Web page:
Saturday, February 21, 2015

A VALENTINE'S DAY THAT I WILL NEVER FORGET

I’ll never forget my very first Valentine date. And part of the reason that I will never forget it was because it was the only one EVER. 

It was a long time ago. I started seeing this guy off and on in the fall of one particular year. He was nice and we had fun together. We got along great and had one specific thing in common: each of us had just left a bad relationship. Sometimes such a thing can bring people together since talking about the past can be great therapy. Sometimes he would come to my place and sometimes I would go to his, and we would stay up until the wee hours of the morning just talking.

Time went on and we grew fond of one another and when Christmastime came we exchanged gifts. I bought him a nice wrist watch and he bought me a gold necklace and pendant. It turned out to be an enjoyable and quiet Christmas and we kept seeing each other after the holidays.

Then Valentine’s Day came up. Now to me, Valentine’s Day was just like any other day. I got up that morning and did the usual things. I remember that it was a Sunday because I slept in and was still wearing pajamas when he called me that afternoon and asked me to come over later that evening. I agreed, and took a stroll up the road to see him just before dark; his place was a ten minute walk up the road from where I was staying.

When I walked in the porch he seemed nervous to see me and when I entered the kitchen I understood why. A white linen tablecloth was spread on top of his old table and two lit candles stood in candle holders, a bottle of wine was chilling in a bucket of ice, and the table was set for two, with food already on the plates and wine glasses ready to be filled.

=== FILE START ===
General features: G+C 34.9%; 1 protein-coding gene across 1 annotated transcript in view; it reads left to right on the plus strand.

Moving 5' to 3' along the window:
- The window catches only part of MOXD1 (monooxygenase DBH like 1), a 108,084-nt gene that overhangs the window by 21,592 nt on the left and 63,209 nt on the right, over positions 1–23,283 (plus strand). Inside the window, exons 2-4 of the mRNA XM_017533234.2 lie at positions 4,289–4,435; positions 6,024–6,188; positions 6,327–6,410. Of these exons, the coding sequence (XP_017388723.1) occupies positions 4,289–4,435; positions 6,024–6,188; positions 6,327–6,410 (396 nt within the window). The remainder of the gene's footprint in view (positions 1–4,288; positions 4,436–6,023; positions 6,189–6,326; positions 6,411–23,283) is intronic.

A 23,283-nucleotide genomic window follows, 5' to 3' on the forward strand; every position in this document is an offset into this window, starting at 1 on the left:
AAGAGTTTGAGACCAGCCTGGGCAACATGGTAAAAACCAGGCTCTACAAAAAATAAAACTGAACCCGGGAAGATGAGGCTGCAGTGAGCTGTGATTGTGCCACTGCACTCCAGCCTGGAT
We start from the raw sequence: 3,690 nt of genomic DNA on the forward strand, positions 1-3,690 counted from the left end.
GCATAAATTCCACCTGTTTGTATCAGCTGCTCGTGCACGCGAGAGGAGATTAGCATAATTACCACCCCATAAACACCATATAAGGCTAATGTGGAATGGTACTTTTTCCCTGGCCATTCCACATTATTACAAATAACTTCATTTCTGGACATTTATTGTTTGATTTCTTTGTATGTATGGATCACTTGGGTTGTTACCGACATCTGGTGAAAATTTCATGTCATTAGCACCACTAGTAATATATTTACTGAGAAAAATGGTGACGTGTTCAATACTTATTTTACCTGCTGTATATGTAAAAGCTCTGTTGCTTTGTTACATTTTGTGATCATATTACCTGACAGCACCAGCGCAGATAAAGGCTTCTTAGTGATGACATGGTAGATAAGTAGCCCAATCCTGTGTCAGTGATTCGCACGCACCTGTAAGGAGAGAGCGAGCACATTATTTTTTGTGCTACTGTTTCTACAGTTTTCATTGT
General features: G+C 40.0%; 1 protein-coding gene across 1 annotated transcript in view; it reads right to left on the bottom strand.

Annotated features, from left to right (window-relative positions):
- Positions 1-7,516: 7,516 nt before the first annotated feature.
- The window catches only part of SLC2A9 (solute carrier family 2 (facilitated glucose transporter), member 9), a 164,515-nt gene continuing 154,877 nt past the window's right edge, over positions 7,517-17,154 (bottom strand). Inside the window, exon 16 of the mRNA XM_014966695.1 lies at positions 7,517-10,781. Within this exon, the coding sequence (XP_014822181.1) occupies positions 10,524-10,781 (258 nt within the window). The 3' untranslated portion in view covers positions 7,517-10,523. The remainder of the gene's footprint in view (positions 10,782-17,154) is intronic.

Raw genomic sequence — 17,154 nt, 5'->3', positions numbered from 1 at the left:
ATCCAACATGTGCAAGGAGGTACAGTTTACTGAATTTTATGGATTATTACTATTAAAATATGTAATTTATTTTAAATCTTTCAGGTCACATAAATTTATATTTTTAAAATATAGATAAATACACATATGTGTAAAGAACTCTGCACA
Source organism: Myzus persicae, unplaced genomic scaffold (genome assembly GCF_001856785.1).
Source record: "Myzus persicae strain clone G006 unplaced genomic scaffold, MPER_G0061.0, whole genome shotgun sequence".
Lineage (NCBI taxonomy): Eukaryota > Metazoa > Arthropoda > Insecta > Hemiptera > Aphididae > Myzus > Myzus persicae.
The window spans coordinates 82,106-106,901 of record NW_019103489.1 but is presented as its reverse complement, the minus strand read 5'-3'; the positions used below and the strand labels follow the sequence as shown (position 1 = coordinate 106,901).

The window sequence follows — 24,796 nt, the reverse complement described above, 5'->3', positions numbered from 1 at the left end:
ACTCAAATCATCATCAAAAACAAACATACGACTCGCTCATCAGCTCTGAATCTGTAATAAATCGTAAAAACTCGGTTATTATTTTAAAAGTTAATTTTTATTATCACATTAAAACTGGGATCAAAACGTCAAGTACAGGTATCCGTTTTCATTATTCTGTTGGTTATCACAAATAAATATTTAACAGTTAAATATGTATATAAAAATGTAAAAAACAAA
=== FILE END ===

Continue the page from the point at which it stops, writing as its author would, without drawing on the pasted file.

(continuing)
Well, I was flabbergasted. I was totally taken aback and was at a loss for words. I stood there not knowing what to say. No one had ever done that for me before. 

“Happy Valentine’s Day,” he said.

I choked up and he came over and hugged me. 

That was the sweetest thing that anyone had ever done for me. It was the only Valentine’s Day that I can remember. It also came with a big heart-shaped box of chocolates and flowers. 

He pulled out a chair for me and I sat down. He sat opposite me and poured the wine. He had rice, steak, and potatoes on the plates. I started to cut my steak, but the knife wouldn’t go through.  The steak was like an old rubber tire—way overdone. He tried cutting his steak and then realized that it was overdone. He looked up and me, I looked back at him.

“How long did you cook this meat?” I said, laughing wholeheartedly. I poked the meat with a fork and held it up to him. 

He burst out laughing.  “I’m not sure. I was too busy scooping out potato trying to make those damn things that you said you liked.”  He pointed to the potato on my plate. “Try one.”

I scooped some of the filling: cheese, scallions, and bacon bits, and tasted it. “Oh, the filling is good, but why don’t you try one.” 

He poked one with his fork and the prongs bent.

Well, that was it. His face turned red as a beet, and for a moment I thought that he might get upset, but he started laughing, then I started laughing, and we laughed until the tears streamed down our eyes and our stomachs were sore. We laughed until all the nervous tension had dissipated. 

We drank a half bottle of wine and the food tasted better after that. The rice, which was very dry, was washed down with wine, the meat was okay with lots of steak sauce, and the potato filling was scooped out of every potato. He figured out later that the oven had stopped working during cooking so that’s why the potatoes weren’t done.

We talked and laughed over dinner and I told him the correct way of making potato skins, to cut lengthwise, and he said that he did not know his way around the kitchen and that he had never heard of potato skins before he met me. 

All in all in was a wonderful evening and I will never forget how special he made me feel. 


This is how potato skins are supposed to look.